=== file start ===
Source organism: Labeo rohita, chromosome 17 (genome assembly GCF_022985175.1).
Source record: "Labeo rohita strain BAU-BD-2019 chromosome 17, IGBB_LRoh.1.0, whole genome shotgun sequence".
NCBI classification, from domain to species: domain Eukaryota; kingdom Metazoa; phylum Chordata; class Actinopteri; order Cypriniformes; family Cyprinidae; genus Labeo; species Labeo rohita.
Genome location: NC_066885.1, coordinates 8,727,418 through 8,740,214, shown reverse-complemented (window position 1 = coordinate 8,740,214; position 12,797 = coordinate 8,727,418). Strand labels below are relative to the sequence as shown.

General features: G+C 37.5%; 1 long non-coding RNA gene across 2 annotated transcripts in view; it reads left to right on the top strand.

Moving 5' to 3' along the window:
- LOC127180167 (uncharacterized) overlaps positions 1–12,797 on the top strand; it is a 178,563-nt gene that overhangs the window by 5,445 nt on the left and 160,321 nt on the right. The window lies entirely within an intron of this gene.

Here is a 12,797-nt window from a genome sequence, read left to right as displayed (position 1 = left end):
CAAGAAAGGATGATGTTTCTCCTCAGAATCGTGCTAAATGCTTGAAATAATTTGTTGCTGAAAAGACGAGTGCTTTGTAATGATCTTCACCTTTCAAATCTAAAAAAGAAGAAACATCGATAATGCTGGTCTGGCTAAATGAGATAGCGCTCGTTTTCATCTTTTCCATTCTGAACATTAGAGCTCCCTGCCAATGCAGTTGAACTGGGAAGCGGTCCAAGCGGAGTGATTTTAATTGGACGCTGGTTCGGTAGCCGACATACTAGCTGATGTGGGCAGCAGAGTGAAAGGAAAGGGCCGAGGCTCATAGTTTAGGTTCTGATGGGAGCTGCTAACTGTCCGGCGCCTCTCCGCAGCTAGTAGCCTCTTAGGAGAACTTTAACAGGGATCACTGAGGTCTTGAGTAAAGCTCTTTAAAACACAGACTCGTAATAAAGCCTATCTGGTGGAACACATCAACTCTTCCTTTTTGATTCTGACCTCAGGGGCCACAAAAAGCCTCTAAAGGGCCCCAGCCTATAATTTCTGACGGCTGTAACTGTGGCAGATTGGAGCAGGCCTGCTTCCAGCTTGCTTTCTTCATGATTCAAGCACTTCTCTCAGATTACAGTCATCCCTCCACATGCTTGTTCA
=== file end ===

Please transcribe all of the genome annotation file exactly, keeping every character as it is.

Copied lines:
Source organism: Labeo rohita, chromosome 17 (genome assembly GCF_022985175.1).
Source record: "Labeo rohita strain BAU-BD-2019 chromosome 17, IGBB_LRoh.1.0, whole genome shotgun sequence".
NCBI classification, from domain to species: domain Eukaryota; kingdom Metazoa; phylum Chordata; class Actinopteri; order Cypriniformes; family Cyprinidae; genus Labeo; species Labeo rohita.
Genome location: NC_066885.1, coordinates 8,727,418 through 8,740,214, shown reverse-complemented (window position 1 = coordinate 8,740,214; position 12,797 = coordinate 8,727,418). Strand labels below are relative to the sequence as shown.

General features: G+C 37.5%; 1 long non-coding RNA gene across 2 annotated transcripts in view; it reads left to right on the top strand.

Moving 5' to 3' along the window:
- LOC127180167 (uncharacterized) overlaps positions 1–12,797 on the top strand; it is a 178,563-nt gene that overhangs the window by 5,445 nt on the left and 160,321 nt on the right. The window lies entirely within an intron of this gene.

Here is a 12,797-nt window from a genome sequence, read left to right as displayed (position 1 = left end):
CAAGAAAGGATGATGTTTCTCCTCAGAATCGTGCTAAATGCTTGAAATAATTTGTTGCTGAAAAGACGAGTGCTTTGTAATGATCTTCACCTTTCAAATCTAAAAAAGAAGAAACATCGATAATGCTGGTCTGGCTAAATGAGATAGCGCTCGTTTTCATCTTTTCCATTCTGAACATTAGAGCTCCCTGCCAATGCAGTTGAACTGGGAAGCGGTCCAAGCGGAGTGATTTTAATTGGACGCTGGTTCGGTAGCCGACATACTAGCTGATGTGGGCAGCAGAGTGAAAGGAAAGGGCCGAGGCTCATAGTTTAGGTTCTGATGGGAGCTGCTAACTGTCCGGCGCCTCTCCGCAGCTAGTAGCCTCTTAGGAGAACTTTAACAGGGATCACTGAGGTCTTGAGTAAAGCTCTTTAAAACACAGACTCGTAATAAAGCCTATCTGGTGGAACACATCAACTCTTCCTTTTTGATTCTGACCTCAGGGGCCACAAAAAGCCTCTAAAGGGCCCCAGCCTATAATTTCTGACGGCTGTAACTGTGGCAGATTGGAGCAGGCCTGCTTCCAGCTTGCTTTCTTCATGATTCAAGCACTTCTCTCAGATTACAGTCATCCCTCCACATGCTTGTTCA